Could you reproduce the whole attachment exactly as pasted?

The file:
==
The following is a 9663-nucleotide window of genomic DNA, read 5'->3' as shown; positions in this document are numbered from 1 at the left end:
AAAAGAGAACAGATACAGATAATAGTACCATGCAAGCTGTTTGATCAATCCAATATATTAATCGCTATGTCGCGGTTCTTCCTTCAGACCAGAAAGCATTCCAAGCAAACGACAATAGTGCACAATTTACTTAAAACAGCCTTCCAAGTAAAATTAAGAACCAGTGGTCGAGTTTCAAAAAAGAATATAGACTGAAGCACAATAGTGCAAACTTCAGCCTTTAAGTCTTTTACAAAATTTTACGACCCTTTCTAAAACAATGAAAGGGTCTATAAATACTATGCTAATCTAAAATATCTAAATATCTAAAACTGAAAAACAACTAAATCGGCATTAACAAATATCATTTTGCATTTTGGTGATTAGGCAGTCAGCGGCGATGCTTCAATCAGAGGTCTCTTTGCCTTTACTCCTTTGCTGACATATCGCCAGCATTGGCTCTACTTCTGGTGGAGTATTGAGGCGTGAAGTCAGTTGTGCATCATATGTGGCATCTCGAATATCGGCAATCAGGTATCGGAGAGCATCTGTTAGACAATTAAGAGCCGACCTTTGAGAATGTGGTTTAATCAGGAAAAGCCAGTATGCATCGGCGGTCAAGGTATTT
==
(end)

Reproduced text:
The following is a 9663-nucleotide window of genomic DNA, read 5'->3' as shown; positions in this document are numbered from 1 at the left end:
AAAAGAGAACAGATACAGATAATAGTACCATGCAAGCTGTTTGATCAATCCAATATATTAATCGCTATGTCGCGGTTCTTCCTTCAGACCAGAAAGCATTCCAAGCAAACGACAATAGTGCACAATTTACTTAAAACAGCCTTCCAAGTAAAATTAAGAACCAGTGGTCGAGTTTCAAAAAAGAATATAGACTGAAGCACAATAGTGCAAACTTCAGCCTTTAAGTCTTTTACAAAATTTTACGACCCTTTCTAAAACAATGAAAGGGTCTATAAATACTATGCTAATCTAAAATATCTAAATATCTAAAACTGAAAAACAACTAAATCGGCATTAACAAATATCATTTTGCATTTTGGTGATTAGGCAGTCAGCGGCGATGCTTCAATCAGAGGTCTCTTTGCCTTTACTCCTTTGCTGACATATCGCCAGCATTGGCTCTACTTCTGGTGGAGTATTGAGGCGTGAAGTCAGTTGTGCATCATATGTGGCATCTCGAATATCGGCAATCAGGTATCGGAGAGCATCTGTTAGACAATTAAGAGCCGACCTTTGAGAATGTGGTTTAATCAGGAAAAGCCAGTATGCATCGGCGGTCAAGGTATTT